Ghana's supreme court has ruled that the seizure of an Argentinian warship that led to a weeks-long ordeal last year was "fundamentally and patently wrong," a copy of the decision said Friday.

The Libertad, a three-masted tall ship, was held for nearly three months in the port city Tema in a dispute between the Argentinian government and NML Capital, a subsidiary of New York-based Elliott Capital Management.

It was finally released in December after a decision from a United Nations court.

"The courts of Ghana are not to promote conditions leading to possible military conflict when they have judicial discretion to follow an alternative path," the supreme court wrote in its ruling.

"There should accordingly be no further seizures of military assets of sovereign states by Ghanaian courts."

However, the court also said the Libertad's departure before the supreme court ruled was improper.

"Judicial notice is taken of the fact that during the pendency of these proceedings, the ARA Fragata Libertad, the Argentinian warship, sailed from Ghana in breach of the high court orders without resistance from Ghanaian authorities."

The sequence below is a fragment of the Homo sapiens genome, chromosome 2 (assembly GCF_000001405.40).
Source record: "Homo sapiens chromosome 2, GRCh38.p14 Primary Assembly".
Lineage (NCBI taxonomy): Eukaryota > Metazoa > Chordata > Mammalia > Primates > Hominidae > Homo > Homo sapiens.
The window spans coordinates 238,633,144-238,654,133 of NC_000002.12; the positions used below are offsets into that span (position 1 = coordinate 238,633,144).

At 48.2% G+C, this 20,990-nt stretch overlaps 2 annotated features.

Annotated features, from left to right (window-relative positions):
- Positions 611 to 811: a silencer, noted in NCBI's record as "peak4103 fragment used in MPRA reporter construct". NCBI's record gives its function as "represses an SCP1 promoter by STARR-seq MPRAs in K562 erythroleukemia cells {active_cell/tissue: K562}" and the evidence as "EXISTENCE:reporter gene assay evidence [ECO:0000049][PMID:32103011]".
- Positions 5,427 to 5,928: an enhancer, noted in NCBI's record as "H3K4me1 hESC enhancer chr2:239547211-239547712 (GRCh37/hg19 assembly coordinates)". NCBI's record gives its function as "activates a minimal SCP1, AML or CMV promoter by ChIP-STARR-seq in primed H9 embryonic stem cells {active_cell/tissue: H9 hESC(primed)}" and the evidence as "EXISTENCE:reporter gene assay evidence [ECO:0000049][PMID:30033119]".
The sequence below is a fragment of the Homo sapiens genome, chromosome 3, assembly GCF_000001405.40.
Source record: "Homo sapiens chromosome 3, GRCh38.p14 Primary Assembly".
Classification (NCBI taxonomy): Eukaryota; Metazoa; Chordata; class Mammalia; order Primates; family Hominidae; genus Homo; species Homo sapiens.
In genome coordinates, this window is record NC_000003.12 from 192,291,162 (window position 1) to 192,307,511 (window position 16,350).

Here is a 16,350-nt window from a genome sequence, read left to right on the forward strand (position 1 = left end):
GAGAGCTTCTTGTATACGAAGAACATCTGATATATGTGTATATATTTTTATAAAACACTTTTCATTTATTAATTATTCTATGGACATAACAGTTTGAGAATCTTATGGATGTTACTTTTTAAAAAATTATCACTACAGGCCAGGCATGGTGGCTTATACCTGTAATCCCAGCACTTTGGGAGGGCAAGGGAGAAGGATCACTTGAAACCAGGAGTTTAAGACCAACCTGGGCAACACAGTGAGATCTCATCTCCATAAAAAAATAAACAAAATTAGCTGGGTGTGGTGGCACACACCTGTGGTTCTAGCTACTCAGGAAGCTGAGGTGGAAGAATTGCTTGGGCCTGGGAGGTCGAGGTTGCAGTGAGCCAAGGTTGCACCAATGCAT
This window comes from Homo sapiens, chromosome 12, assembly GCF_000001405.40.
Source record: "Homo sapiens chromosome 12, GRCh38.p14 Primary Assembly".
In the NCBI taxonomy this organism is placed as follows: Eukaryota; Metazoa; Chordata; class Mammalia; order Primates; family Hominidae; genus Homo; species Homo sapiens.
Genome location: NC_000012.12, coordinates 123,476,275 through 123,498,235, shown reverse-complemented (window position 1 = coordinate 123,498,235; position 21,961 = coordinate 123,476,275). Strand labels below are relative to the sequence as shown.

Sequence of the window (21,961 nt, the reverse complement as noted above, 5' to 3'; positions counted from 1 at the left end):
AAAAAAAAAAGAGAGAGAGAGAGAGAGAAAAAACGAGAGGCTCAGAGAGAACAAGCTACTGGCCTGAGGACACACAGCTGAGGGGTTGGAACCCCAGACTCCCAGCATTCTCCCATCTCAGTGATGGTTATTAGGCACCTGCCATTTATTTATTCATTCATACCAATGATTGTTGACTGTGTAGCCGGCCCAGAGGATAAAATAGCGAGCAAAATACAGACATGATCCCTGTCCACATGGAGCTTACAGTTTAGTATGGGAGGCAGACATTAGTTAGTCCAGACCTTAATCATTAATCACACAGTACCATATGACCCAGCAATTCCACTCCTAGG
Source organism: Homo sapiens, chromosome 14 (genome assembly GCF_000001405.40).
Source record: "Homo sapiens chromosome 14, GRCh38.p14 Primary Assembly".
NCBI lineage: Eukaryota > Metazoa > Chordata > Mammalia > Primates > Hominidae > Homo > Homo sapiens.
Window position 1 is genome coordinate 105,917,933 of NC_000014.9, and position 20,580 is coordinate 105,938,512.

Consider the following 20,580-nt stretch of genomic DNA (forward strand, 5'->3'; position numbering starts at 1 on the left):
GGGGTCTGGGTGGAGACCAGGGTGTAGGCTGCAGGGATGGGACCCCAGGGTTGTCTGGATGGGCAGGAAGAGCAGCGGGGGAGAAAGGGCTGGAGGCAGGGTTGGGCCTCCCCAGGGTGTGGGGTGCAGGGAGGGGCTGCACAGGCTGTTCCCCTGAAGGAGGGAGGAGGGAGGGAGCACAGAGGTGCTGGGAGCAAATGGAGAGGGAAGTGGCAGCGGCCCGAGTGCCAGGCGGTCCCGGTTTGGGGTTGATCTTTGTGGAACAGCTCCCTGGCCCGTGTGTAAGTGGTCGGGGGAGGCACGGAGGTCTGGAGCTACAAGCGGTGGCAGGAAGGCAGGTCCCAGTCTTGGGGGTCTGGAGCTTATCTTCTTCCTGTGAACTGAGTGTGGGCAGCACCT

NML had obtained judgements in American and British courts against Argentina over the country's 2002 bond default.

When the Libertad arrived in October in Ghana on a goodwill mission, NML's attorneys convinced a commercial court judge in the capital Accra to hold the ship till Argentina settled with its bondholders.

The move caused a diplomatic standoff between Argentina and Ghana, one of west Africa's most stable and democratic countries.

Argentina went to the United Nations Tribunal on the Laws of the Sea, which ruled in December that the Libertad should be released.

Four days after the tribunal's ruling, Ghana's government petitioned the country's supreme court to overturn the lower court ruling.

The ship arrived back in Argentina early in January.